Facing “a world in disarray”–the term used by Richard Haas of the Council on Foreign Relations, the U.S. President has some work to do. On his recent trip to Laos, however, President Obama draws from his rhetorical toolbox to reframing the discourse on U.S. power and foreign policy history. His critics see it as weakness, or worse. But speaking truthfully about American past misdeeds can be a powerful strategy for building influence.

Mr. Obama’s series of speeches reviewing historical trouble spots highlight several unusual facets of his worldview. They fit within his larger effort to reach out to former adversaries such as Cuba and Myanmar. They assert his belief in introspection and the need to overcome the past. And they highlight his perspective that American power has not always been a force for good.

According to Jennifer Lind of Dartmouth College, reported in the NYT:

none of Mr. Obama’s comments constitute apology. … Rather, these speeches touch on a longstanding domestic political divide over the nature of American power.

“It gets back to this issue of national identity,” she said. Some Americans, including Mr. Obama, emphasize democratic ideals of humility and self-critique. Others believe American power is rooted in unity, celebration of positive deeds and shows of strength.

“Democracies have to have the courage to acknowledge when we don’t live up to the ideals that we stand for,” Mr. Obama said in March in Argentina, referring to a 1976 military coup that had received tacit American approval. “The United States, when it reflects on what happened here, has to examine its own policies, as well, and its own past.”

Source: Obama, Acknowledging U.S. Misdeeds Abroad, Quietly Reframes American Power – The New York Times

This strategy strengthens soft power–even as the Obama Doctrine has relied on hard power significantly.

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‘Gaps of Trust’ With Russia Bar a Syrian Truce, Obama Says 

Have you ever participated in a “trust fall” exercise? If so, you get the point–trusting your partners is important. It appears that trust doesn’t really exist much between the US and Russia–and that has big implications for the ongoing Syrian civil war.

“Given the gaps of trust that exist, that’s a tough negotiation, and we haven’t yet closed the gaps in a way where we think it would actually work,” Mr. Obama declared at a news conference at the end of a Group of 20 summit meeting in Hangzhou, China.He did not describe the points of contention. Other officials have said they involve technical issues like how to staff checkpoints in combat areas. But the checkered history of Syrian cease-fires — the United States agreed to one with Russia in February, only to watch it unravel weeks later — has left the president deeply leery.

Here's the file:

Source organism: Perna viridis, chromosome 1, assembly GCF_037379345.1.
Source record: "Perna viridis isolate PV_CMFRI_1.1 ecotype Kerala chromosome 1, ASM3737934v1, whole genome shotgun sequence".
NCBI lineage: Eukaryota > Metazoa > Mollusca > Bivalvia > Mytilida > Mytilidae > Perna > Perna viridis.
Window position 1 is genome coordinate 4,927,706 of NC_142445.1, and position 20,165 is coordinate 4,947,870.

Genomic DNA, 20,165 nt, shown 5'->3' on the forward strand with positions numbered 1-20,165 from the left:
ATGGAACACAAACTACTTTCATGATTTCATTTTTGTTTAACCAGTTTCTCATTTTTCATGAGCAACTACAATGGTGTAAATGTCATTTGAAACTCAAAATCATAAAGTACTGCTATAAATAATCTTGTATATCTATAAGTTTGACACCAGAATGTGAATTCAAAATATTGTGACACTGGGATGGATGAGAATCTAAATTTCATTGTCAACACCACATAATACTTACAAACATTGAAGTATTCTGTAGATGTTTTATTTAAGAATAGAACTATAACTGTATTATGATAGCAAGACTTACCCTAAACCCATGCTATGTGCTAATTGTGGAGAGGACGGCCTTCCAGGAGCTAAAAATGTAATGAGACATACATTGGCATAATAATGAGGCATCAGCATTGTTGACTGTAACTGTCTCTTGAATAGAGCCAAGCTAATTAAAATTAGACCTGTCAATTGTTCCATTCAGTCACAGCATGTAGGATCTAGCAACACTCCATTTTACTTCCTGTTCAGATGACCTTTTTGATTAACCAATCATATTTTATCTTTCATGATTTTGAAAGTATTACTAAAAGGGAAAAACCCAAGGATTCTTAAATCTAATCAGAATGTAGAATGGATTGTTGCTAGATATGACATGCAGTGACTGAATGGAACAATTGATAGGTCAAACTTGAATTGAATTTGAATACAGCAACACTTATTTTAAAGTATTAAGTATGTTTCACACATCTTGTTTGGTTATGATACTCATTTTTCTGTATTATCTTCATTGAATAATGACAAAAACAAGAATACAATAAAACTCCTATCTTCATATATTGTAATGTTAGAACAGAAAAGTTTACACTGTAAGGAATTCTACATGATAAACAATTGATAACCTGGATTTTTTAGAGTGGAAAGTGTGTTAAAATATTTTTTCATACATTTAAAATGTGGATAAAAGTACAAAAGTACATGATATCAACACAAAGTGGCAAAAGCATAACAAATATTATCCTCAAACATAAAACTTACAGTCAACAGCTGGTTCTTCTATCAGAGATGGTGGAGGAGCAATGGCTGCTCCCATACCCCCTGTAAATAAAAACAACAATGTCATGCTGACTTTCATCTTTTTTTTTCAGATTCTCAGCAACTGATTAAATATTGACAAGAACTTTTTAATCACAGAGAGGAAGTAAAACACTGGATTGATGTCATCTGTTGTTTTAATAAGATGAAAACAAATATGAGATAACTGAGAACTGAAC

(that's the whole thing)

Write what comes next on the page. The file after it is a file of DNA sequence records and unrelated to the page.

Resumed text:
Source: ‘Gaps of Trust’ With Russia Bar a Syrian Truce, Obama Says – The New York Times

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Hacking for Diplomacy

New class at Stanford that is part-technology, another part-diplomatic trouble-shooting:

Hacking for Diplomacy starts in the fall. The courses ask government officials for specific challenge ideas—in Hacking for Defense, some worked on a communication app, others on a wearable device that can monitor a diver’s physiological traits and students applied in teams to work on individual projects.

One of Blank’s goals was to show tech-minded students their skills could solve problems facing the government, just as they might in the consumer or business worlds, he told Nextgov. The class might “provide another venue” for civic-minded students to help the government, in addition to joining new and much-hyped federal groups such as 18F or the U.S. Digital Service.

http://m.nextgov.com/defense/2016/08/stanfords-hacking-defense-class-expands-diplomacy/130840/

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The Magic Word for Persuasion?

The magic word is … “willing.”

Psychologist Elizabeth Stokoe, a professor of social interaction at Loughborough University in the U.K., specializes in conversational analysis, recording and transcribing everyday verbal exchanges to try and understand their linguistic and social components. In a recent presentation at Latitude, a festival-slash-conference in Suffolk, England — think a British SXSW — she explained a common pattern that she’s noticed throughout her research:

When a request framed in more direct terms is turned down, a follow-up with a willing will often get the other person to cave:Are you the type of person to mediate? Yes or no. What was really interesting about the mediation “willings” is that if you ask someone “Are you interested in mediation?” they might say yes or no. But if you ask them if they’re willing to mediate, that requires them saying something about the type of person that they are.

That particular phrasing, in other words, tweaks the nature of the ask — a question that was formerly about an immediate action is now about a person’s boundaries, what they can find doable or palatable in a broader sense. “So, if we change words, we change outcomes,” she said

Source: Use This Magic Word to Be More Persuasive — Science of Us